Icon-Printer02-BlackPerhaps one day we’ll all be at the point where we no longer need to depend upon printed documents. That day make come along soon but it certainly isn’t today.  I’m often asked what kind of a printer should I have to use with my computer. That depends a lot on what you intend to use the printer for.  There are a number printer categories available today on the market. Each one depends a little bit on what you intend to use the printer for as its primary use. I’m going to cover some things to look for in a printer regardless of type of printer you want.

First off let’s talk about some things it’s very important to look for printer regardless of which category you are interested in.

Network Connections

Regardless of what type you choose, it needs to be network compatible. That typically means either a Wi-Fi connection on the printer or at least an Ethernet cable connection.  Wi-Fi connected printers are very handy because you can put them literally any place you need them. Ethernet connected printers are often more stable to be able to keep connected.  If your printer is going to be located close to an Ethernet port, always use the Ethernet connection. If not, Wi-Fi will have to do.  Even if you intend on plugging the USB cable into the printer from your computer, look for a printer that contains networking. Things change and it’s very easy to move the printer if it’s network compatible. If it’s not compatible with network connections it’s almost impossible to move easily and without additional cost.  Have a networking on a printer is usually a very small additional cost.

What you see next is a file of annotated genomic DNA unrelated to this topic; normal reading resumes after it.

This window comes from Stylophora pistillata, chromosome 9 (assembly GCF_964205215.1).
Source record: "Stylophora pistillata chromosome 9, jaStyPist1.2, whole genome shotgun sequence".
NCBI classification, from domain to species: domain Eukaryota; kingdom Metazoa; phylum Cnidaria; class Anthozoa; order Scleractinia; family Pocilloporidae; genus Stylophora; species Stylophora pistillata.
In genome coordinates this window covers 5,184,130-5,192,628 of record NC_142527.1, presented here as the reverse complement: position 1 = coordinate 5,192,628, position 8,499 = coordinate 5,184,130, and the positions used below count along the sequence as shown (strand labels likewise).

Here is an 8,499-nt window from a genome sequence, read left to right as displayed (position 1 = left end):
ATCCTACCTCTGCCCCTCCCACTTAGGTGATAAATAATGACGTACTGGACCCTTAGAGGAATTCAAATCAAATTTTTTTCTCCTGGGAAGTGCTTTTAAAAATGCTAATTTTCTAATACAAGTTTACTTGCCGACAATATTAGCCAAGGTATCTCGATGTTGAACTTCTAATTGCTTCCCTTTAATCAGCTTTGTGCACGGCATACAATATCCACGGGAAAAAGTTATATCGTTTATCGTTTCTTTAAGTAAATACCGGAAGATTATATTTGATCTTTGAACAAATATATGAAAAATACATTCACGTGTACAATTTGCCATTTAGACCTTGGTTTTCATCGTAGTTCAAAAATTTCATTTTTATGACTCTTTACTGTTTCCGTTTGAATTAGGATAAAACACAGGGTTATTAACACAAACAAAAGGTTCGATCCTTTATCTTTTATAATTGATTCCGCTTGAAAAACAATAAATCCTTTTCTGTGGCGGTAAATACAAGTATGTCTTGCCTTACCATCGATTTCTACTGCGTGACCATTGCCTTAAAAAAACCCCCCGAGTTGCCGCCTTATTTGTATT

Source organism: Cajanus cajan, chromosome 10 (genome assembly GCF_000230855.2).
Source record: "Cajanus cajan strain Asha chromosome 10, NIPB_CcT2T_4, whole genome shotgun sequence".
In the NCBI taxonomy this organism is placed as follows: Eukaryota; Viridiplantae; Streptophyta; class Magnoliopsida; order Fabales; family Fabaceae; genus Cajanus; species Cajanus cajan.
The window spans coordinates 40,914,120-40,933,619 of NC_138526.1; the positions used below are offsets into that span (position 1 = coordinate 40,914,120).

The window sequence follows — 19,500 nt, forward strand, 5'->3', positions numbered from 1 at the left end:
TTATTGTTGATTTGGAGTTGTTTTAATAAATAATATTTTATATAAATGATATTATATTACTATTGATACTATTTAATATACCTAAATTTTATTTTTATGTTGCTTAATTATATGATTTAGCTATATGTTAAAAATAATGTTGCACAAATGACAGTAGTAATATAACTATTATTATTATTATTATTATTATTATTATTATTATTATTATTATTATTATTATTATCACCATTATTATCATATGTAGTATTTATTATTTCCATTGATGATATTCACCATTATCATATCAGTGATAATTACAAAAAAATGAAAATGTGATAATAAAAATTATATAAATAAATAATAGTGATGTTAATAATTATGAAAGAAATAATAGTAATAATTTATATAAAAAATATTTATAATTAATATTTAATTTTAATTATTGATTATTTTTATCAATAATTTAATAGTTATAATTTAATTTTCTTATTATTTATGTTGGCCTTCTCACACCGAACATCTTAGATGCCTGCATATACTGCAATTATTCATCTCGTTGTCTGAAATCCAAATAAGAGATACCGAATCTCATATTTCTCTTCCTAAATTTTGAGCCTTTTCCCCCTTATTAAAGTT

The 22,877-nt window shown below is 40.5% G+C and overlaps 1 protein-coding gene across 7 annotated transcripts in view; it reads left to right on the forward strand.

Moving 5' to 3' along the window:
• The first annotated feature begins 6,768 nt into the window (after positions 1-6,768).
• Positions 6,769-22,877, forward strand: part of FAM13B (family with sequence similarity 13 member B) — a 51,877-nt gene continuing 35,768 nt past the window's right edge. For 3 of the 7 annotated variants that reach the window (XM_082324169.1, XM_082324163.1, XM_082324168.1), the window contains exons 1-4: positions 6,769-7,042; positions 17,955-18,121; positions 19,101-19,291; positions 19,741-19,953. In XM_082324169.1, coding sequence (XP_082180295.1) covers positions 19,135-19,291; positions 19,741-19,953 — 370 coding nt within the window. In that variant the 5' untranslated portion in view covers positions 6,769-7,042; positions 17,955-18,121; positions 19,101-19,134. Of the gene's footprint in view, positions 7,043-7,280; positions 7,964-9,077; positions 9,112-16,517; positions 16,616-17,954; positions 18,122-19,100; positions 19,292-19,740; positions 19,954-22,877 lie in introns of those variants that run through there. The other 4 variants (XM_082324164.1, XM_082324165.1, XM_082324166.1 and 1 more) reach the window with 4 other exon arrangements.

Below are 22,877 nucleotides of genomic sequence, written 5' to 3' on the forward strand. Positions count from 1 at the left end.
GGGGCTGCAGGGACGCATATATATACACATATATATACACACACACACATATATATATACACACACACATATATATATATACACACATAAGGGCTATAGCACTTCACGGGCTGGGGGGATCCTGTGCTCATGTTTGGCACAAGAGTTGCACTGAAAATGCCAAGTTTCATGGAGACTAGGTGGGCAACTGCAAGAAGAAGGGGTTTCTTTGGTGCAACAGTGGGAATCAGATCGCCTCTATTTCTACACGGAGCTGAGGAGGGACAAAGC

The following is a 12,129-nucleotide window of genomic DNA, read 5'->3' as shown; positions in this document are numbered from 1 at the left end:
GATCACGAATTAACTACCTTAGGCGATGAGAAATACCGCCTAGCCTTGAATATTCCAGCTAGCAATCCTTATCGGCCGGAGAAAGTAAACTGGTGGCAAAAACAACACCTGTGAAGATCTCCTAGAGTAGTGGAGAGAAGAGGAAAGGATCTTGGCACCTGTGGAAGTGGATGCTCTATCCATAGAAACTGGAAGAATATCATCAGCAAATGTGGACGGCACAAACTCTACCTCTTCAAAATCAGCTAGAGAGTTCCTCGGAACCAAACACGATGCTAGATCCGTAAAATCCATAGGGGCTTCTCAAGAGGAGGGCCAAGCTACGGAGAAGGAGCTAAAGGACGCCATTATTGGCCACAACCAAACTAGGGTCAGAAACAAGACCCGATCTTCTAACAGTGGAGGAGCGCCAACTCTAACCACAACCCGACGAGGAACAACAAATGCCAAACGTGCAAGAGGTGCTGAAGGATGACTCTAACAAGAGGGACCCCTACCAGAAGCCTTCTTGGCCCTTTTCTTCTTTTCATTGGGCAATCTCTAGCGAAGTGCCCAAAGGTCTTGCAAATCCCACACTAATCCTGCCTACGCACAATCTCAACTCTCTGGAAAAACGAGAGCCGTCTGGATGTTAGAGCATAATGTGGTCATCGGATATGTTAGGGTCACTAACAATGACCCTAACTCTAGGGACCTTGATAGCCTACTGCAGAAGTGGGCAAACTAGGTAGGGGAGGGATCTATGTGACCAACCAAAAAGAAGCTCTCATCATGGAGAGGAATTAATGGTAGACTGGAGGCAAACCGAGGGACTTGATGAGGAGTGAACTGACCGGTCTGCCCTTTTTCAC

AirPrint

If you own any type of an Apple iOS device, having a printer that supports airplay is a great idea. AirPrint gives you the ability to be able to print from your iOS device directly to the printer. The printer needs to be connected on your network but other than that it’s all automatic.